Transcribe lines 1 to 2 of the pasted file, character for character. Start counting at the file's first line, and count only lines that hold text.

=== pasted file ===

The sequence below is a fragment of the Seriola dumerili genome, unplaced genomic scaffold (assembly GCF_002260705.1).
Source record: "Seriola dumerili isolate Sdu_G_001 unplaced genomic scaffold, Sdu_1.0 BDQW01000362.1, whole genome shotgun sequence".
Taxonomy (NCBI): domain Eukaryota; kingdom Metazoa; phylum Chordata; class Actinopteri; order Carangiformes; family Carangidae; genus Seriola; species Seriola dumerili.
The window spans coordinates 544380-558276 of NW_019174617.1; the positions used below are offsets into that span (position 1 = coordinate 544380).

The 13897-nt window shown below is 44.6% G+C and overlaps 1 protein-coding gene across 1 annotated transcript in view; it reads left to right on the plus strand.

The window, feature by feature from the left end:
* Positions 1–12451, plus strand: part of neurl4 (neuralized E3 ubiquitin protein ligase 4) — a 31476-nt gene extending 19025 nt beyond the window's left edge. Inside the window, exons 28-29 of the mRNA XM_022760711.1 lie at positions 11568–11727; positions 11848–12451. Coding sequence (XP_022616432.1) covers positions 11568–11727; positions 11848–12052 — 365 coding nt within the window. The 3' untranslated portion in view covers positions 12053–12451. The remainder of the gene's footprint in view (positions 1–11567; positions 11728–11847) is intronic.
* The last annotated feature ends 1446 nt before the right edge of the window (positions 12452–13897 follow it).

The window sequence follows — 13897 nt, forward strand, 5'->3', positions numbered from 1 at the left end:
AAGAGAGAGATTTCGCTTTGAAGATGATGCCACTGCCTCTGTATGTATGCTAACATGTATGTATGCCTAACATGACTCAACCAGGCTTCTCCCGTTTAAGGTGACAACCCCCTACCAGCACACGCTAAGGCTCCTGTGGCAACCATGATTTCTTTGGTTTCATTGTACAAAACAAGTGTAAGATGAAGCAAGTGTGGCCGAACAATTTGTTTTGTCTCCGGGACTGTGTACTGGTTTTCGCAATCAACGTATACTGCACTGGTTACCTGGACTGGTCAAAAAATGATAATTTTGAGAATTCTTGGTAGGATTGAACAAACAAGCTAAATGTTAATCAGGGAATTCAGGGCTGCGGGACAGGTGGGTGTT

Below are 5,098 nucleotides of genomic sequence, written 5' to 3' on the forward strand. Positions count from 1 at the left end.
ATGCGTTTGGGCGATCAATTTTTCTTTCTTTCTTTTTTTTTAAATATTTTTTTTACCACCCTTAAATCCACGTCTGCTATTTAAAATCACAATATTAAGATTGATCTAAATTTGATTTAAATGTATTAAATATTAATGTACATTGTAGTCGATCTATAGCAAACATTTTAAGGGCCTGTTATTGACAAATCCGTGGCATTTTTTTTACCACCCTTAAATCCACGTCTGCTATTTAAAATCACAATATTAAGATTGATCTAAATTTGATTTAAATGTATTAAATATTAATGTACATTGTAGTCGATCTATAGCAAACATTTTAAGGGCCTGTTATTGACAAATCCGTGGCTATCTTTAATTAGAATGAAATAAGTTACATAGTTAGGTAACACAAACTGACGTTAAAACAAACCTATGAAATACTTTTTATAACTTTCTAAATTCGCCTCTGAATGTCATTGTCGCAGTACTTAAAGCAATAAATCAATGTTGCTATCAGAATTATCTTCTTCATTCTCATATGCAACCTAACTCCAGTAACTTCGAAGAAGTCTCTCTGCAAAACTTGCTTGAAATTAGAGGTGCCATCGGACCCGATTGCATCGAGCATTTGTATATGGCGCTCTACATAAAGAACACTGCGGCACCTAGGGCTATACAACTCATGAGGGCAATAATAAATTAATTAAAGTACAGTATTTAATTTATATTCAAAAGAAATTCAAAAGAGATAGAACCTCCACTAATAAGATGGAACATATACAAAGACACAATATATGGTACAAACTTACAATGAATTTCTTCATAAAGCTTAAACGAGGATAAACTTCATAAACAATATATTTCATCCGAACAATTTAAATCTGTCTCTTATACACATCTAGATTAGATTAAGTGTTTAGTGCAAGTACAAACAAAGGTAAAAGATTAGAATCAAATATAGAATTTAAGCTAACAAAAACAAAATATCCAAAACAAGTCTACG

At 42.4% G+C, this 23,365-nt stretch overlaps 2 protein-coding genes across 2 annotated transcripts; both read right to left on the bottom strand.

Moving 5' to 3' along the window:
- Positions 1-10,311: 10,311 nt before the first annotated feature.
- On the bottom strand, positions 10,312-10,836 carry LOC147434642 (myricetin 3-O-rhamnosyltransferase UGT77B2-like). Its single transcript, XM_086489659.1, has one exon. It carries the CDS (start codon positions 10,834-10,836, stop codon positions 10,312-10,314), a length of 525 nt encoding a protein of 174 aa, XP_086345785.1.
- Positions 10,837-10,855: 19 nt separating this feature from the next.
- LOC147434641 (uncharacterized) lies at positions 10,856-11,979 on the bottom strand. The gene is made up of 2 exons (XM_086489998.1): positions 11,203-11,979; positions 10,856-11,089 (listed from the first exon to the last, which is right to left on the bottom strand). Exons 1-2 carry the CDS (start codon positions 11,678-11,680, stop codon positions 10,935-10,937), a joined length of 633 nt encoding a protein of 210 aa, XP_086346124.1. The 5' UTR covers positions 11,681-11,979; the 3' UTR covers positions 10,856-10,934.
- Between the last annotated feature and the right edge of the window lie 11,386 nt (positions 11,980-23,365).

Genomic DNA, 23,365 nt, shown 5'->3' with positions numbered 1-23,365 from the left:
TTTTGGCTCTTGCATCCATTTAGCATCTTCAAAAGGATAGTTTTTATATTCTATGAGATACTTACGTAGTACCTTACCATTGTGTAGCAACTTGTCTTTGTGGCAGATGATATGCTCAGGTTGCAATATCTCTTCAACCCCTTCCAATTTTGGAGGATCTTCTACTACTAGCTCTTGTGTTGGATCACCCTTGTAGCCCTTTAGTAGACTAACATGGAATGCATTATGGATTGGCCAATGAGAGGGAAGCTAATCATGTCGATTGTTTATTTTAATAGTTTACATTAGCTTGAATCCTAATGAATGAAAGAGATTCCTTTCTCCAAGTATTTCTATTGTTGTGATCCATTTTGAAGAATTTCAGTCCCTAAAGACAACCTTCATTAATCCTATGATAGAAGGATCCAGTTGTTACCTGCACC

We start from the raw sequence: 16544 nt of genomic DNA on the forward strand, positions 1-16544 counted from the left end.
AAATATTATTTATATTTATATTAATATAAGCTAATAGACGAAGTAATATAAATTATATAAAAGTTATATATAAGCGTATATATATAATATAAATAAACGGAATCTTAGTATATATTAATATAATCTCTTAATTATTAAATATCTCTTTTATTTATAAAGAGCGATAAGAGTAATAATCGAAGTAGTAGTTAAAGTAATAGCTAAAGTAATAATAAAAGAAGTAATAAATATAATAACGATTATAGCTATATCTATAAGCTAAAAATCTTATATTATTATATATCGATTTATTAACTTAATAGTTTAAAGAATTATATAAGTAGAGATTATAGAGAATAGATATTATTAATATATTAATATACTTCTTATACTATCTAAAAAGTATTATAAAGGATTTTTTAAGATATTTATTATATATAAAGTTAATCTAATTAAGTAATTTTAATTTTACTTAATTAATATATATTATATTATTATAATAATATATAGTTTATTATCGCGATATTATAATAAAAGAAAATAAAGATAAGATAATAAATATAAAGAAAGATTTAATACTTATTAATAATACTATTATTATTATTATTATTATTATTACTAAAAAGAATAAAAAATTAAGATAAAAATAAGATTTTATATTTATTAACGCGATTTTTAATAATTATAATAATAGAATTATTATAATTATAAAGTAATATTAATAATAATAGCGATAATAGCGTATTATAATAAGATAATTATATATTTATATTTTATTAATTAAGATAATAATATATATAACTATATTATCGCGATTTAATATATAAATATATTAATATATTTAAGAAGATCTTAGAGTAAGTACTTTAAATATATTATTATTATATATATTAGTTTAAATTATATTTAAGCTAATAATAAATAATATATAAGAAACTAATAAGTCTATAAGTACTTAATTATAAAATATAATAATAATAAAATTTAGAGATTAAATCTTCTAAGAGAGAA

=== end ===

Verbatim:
The sequence below is a fragment of the Seriola dumerili genome, unplaced genomic scaffold (assembly GCF_002260705.1).
Source record: "Seriola dumerili isolate Sdu_G_001 unplaced genomic scaffold, Sdu_1.0 BDQW01000362.1, whole genome shotgun sequence".